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Hodgkin Lymphomas

Abstract

At the present time it is not considered practical to propose a TNM classification for Hodgkin lymphoma.

Following the development of the Ann Arbor classification for Hodgkin lymphoma in 1971, the significance of two important observations with major impact on staging has been appreciated. First, extralymphatic disease, if localized and related to adjacent lymph node disease, does not adversely affect the survival of patients. Second, laparotomy with splenectomy has been introduced as a method of obtaining more information on the extent of the disease within the abdomen.

A stage classification based on information from histopathological examination of the spleen and lymph nodes obtained at laparotomy cannot be compared with another without such exploration. Therefore, two systems of classification are presented, a clinical (cS) and a pathological (pS).

1. Introductory Notes

At the present time it is not considered practical to propose a TNM classification for Hodgkin lymphoma.

Following the development of the Ann Arbor classification for Hodgkin lymphoma in 1971, the significance of two important observations with major impact on staging has been appreciated. First, extralymphatic disease, if localized and related to adjacent lymph node disease, does not adversely affect the survival of patients. Second, laparotomy with splenectomy has been introduced as a method of obtaining more information on the extent of the disease within the abdomen.

A stage classification based on information from histopathological examination of the spleen and lymph nodes obtained at laparotomy cannot be compared with another without such exploration. Therefore, two systems of classification are presented, a clinical (cS) and a pathological (pS).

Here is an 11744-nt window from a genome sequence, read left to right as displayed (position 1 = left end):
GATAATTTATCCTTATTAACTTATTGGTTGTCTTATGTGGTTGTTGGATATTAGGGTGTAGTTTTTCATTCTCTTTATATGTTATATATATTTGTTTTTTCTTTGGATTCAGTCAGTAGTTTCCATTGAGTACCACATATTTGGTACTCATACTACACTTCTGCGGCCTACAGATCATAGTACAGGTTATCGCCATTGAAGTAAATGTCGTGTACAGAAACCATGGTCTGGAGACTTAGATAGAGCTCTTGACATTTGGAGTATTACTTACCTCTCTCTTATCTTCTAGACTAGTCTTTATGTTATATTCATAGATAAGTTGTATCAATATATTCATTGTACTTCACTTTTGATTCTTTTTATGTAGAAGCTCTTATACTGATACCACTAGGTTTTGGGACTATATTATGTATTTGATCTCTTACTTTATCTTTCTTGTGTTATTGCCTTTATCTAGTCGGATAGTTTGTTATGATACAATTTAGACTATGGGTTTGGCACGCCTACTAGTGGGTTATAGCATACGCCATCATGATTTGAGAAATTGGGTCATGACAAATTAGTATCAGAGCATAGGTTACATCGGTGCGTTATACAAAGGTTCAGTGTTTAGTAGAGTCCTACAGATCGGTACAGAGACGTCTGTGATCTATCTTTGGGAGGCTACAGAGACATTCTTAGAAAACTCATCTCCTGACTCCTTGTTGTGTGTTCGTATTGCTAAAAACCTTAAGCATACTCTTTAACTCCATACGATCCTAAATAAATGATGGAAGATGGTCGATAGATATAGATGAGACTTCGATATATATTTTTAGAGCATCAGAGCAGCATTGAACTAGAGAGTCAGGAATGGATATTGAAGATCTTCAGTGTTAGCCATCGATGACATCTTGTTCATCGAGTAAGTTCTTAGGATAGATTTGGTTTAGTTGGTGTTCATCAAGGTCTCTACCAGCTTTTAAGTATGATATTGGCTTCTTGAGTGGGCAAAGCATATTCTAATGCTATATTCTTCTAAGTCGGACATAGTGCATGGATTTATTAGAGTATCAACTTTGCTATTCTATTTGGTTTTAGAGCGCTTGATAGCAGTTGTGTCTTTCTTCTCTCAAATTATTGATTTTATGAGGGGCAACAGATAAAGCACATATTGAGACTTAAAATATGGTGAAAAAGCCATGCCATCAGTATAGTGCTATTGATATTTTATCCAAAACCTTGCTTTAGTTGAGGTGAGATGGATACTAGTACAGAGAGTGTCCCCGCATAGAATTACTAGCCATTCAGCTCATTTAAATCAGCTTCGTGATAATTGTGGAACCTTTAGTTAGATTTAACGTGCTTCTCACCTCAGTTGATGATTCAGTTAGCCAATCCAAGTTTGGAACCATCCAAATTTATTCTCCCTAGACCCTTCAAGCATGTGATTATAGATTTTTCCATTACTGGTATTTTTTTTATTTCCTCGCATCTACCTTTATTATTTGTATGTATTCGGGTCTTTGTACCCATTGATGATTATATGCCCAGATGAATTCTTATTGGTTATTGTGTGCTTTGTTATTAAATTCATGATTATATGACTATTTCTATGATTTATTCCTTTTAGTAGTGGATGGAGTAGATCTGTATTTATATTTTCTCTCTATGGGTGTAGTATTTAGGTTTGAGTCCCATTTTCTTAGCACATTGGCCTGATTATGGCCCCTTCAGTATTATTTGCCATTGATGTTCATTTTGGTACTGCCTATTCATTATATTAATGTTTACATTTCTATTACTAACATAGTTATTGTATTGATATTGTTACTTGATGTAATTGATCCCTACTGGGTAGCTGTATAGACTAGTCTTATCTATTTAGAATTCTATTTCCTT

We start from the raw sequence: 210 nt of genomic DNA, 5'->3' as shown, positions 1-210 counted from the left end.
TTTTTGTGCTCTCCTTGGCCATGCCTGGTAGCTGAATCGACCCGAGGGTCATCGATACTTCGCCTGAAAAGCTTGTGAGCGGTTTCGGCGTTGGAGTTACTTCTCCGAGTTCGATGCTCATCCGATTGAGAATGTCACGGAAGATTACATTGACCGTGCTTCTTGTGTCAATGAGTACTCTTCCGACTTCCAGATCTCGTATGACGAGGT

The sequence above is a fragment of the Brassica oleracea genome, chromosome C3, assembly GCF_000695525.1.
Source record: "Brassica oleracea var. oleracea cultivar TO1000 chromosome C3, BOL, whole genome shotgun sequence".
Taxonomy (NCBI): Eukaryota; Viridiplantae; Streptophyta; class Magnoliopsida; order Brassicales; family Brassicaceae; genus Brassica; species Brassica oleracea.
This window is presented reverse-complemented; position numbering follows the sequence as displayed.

2. Clinical Staging (cS)

Although recognized as incomplete, this is easily performed and should be reproducible from one centre to another. lt is determined by history, clinical examination, imaging, blood analysis, and the initial biopsy report. Bone marrow biopsy must be taken from a clinically or radiologically non-involved area of bone.

3. Liver Involvement

Clinical evidence of liver involvement must include either enlargement of the liver and at least an abnormal serum alkaline phosphatase level and two different liver function test abnormalities, or an abnormal liver demonstrated by imaging and one abnormal liver function test.

4. Spleen Involvement

Clinical evidence of spleen involvement is accepted if there is palpable enlargement of the spleen confirmed by imaging.

5. Lymphatic and Extralymphatic Disease

The lymphatic structures are as follows:
  • Lymph nodes
  • Waldeyer ring
  • Spleen
  • Appendix
  • Thymus
  • Peyer patches

The lymph nodes are grouped into regions and one or more (2, 3, etc.) may be involved. The spleen is designated S and extralymphatic organs or sites E.

6. Lung Involvement

Lung involvement limited to one lobe, or perihilar extension associated with ipsilateral lymphadenopathy, or unilateral pleural effusion with or without lung involvement but with hilar lymphadenopathy is considered as localized extralymphatic disease.

7. Liver Involvement

Liver involvement is always considered as diffuse extralymphatic disease.

8. Pathological Staging (pS)